What was striking, in the aftermath of the 1982 conflict, was the billions of pounds the UK was prepared to invest in the Falklands, and the wider commitment to bolster a presence in the South Atlantic and Antarctic. The idea of giving up the territory in question was now unthinkable, and if anything the Falklands is more embedded in UK stories about its extra-territorial scope and responsibities (as well as histories of war and commemoration). UK governments use the term ‘overseas territories’ to acknowledge that distance need not be any kind of barrier to their continued connection with the UK.

Finally, we should not under-estimate the power of territorially based world-views and the ease in which many territorial disputes seem unable to make much progress when it comes to promoting alternative imaginations — joint sovereignty, parallel statehood, cross citizenships, and other kinds of free associations. This does not mean such things are not possible or even desirable in the case of some of the most violent and apparently intractable disputes. But one should not under-estimate how keenly many people feel around the world about lines on the maps and barriers on the ground. Perhaps they offer a modicum of reassurance in a world, where to paraphrase Marx and Engels, all that appears solid melts into air. And this would apply to both Britain and Argentina.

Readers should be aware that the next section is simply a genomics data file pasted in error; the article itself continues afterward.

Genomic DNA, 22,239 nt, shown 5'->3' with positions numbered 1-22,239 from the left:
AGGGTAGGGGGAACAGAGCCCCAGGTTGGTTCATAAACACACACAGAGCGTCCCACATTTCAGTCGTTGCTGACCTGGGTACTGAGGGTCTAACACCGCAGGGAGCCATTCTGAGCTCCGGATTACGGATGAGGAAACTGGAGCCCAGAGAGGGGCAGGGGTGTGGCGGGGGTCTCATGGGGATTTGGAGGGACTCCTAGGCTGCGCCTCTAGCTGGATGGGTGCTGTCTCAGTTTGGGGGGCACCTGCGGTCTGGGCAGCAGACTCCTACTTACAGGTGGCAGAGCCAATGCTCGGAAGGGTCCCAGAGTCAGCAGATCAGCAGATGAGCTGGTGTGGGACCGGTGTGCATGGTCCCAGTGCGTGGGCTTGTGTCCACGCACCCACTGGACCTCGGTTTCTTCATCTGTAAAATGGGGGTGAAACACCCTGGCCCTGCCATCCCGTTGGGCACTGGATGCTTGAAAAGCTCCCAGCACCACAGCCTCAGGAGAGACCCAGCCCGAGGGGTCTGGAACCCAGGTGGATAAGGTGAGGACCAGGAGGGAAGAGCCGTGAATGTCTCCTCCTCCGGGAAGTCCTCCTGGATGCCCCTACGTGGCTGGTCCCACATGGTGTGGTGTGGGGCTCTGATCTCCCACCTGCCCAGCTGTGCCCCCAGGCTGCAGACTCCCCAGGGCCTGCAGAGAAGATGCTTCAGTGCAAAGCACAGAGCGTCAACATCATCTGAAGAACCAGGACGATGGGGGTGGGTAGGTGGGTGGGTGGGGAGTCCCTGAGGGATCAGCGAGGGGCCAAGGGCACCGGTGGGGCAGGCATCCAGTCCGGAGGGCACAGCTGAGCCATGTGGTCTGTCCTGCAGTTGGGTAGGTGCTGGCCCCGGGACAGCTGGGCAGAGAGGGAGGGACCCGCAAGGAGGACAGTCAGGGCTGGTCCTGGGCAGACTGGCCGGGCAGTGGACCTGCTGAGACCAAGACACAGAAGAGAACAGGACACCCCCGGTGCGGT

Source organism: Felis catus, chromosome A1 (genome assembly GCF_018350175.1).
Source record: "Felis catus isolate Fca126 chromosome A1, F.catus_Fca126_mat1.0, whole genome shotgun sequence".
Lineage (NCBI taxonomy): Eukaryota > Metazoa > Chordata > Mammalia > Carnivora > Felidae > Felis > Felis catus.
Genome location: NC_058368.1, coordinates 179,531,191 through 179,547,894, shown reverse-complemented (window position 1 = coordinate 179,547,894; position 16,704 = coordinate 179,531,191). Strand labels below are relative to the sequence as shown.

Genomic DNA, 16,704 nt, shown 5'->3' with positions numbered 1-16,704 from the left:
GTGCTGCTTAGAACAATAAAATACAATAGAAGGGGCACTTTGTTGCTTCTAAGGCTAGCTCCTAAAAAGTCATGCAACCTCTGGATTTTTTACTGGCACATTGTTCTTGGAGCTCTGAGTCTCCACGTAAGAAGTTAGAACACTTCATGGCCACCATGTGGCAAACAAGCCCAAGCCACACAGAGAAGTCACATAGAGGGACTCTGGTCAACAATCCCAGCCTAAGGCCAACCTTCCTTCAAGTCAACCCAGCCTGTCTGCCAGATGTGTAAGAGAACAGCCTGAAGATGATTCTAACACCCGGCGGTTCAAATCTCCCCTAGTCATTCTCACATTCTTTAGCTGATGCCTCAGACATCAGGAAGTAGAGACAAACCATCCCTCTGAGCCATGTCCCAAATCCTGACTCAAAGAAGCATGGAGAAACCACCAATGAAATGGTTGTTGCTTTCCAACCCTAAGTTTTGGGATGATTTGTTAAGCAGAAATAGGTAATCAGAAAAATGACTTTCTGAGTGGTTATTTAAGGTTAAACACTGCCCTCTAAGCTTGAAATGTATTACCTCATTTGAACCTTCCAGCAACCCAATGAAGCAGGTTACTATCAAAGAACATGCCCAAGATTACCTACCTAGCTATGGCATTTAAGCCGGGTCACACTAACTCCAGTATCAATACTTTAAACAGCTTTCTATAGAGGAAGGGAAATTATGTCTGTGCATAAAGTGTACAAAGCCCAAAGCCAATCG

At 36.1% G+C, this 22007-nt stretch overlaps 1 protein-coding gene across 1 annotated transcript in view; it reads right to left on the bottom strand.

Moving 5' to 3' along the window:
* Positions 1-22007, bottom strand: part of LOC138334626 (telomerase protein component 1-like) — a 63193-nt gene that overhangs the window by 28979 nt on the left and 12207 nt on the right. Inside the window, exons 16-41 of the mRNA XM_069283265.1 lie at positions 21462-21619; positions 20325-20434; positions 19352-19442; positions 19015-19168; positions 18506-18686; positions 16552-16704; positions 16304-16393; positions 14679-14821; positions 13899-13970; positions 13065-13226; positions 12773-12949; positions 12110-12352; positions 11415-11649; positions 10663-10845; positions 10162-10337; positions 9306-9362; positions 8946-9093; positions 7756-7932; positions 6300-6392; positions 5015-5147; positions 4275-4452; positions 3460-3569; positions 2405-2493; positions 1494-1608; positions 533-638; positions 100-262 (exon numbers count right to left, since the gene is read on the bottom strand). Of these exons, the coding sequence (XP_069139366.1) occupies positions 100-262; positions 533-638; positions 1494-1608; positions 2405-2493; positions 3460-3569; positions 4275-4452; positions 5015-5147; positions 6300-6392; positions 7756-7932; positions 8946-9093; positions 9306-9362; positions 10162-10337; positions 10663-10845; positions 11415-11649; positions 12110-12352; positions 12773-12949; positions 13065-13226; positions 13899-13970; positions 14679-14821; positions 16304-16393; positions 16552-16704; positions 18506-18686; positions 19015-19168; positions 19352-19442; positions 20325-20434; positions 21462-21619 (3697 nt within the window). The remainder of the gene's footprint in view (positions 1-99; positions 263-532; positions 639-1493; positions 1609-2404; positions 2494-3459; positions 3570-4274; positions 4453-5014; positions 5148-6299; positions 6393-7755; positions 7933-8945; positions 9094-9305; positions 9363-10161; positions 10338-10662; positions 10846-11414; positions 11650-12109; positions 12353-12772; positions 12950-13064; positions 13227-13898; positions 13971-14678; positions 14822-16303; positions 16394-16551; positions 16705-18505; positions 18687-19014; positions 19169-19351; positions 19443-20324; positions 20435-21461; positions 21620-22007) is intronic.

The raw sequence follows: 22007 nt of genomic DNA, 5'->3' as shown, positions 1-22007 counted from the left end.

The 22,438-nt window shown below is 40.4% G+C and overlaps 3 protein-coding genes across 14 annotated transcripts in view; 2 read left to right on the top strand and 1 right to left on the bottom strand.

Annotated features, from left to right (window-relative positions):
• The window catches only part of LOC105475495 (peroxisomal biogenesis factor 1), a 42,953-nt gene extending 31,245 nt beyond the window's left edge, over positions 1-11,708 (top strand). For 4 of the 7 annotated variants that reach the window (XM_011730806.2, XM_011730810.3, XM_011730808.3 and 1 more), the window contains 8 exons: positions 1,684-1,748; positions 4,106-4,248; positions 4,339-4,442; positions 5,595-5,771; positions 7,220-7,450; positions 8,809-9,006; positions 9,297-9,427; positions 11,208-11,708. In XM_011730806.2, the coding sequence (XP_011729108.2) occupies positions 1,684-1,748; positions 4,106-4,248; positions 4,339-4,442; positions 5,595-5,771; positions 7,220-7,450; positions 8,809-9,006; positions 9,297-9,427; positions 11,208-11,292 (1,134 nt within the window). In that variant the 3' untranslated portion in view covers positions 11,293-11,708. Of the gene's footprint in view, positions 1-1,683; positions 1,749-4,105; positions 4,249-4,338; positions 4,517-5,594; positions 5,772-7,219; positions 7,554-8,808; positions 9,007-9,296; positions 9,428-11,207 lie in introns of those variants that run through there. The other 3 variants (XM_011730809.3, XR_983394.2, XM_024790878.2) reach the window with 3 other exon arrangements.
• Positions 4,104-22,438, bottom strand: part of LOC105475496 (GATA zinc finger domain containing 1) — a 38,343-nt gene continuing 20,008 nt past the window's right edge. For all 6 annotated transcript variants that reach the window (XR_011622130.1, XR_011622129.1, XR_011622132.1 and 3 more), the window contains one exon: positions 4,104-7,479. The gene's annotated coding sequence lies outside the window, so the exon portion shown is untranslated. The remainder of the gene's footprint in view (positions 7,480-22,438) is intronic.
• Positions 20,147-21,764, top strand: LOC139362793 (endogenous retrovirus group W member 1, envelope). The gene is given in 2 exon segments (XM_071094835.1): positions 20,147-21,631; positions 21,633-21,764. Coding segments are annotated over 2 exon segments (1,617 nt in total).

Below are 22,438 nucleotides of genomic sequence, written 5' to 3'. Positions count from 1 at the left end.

Klaus Dodds is Professor of Geopolitics at Royal Holloway, University of London and a Visiting Fellow at St Cross College, University of Oxford. He is editor of The Geographical Journal and Fellow of the Royal Geographical Society. He is the author and editor of a number of books including the Geopolitics: A Very Short Introduction (OUP, 2007) and The Antarctic: A Very Short Introduction (OUP, 2012). He was a visiting fellow at Gateway Antarctica, University of Canterbury and has worked with national and international polar organizations including British Antarctic Survey, Antarctica New Zealand, International Polar Foundation, and the Australian Antarctic Division.

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Recent Comments

  1. Peter Hamilton

    It would seem that the purpose of Klaus Dodd’s article was to explore the geopolitical significance of territory. In the case of the dispute over the teritory of the Falkland Islands|Malvinas there are two sides, are there not? Bar mentioning that the Argentine forces were “undoubtedly aware of the Falklands as a geographical component of Argentina”, Dodds surprisingly gives no consideration to the Argentinian and the South American perspectives.